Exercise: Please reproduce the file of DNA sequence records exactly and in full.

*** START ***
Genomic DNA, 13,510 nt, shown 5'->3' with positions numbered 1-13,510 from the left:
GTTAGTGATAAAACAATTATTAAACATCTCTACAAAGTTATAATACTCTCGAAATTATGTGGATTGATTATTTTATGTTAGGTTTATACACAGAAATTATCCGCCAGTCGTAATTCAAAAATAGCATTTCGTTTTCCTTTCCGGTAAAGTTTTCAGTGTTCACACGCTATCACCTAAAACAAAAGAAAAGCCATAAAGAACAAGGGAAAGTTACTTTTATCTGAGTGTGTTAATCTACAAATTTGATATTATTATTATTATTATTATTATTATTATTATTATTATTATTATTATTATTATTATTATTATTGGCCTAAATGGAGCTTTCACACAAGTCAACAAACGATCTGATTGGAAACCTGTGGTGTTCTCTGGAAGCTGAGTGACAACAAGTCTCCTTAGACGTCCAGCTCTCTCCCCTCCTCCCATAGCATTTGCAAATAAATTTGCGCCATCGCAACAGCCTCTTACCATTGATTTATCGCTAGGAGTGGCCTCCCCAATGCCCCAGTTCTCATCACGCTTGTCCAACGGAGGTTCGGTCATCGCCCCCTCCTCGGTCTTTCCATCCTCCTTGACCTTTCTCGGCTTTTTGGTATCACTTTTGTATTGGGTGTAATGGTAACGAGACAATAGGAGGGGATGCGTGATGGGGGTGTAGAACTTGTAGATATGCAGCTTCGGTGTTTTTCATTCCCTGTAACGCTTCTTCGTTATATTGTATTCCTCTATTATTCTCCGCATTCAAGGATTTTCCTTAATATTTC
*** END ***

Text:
Genomic DNA, 13,510 nt, shown 5'->3' with positions numbered 1-13,510 from the left:
GTTAGTGATAAAACAATTATTAAACATCTCTACAAAGTTATAATACTCTCGAAATTATGTGGATTGATTATTTTATGTTAGGTTTATACACAGAAATTATCCGCCAGTCGTAATTCAAAAATAGCATTTCGTTTTCCTTTCCGGTAAAGTTTTCAGTGTTCACACGCTATCACCTAAAACAAAAGAAAAGCCATAAAGAACAAGGGAAAGTTACTTTTATCTGAGTGTGTTAATCTACAAATTTGATATTATTATTATTATTATTATTATTATTATTATTATTATTATTATTATTATTATTATTATTATTGGCCTAAATGGAGCTTTCACACAAGTCAACAAACGATCTGATTGGAAACCTGTGGTGTTCTCTGGAAGCTGAGTGACAACAAGTCTCCTTAGACGTCCAGCTCTCTCCCCTCCTCCCATAGCATTTGCAAATAAATTTGCGCCATCGCAACAGCCTCTTACCATTGATTTATCGCTAGGAGTGGCCTCCCCAATGCCCCAGTTCTCATCACGCTTGTCCAACGGAGGTTCGGTCATCGCCCCCTCCTCGGTCTTTCCATCCTCCTTGACCTTTCTCGGCTTTTTGGTATCACTTTTGTATTGGGTGTAATGGTAACGAGACAATAGGAGGGGATGCGTGATGGGGGTGTAGAACTTGTAGATATGCAGCTTCGGTGTTTTTCATTCCCTGTAACGCTTCTTCGTTATATTGTATTCCTCTATTATTCTCCGCATTCAAGGATTTTCCTTAATATTTC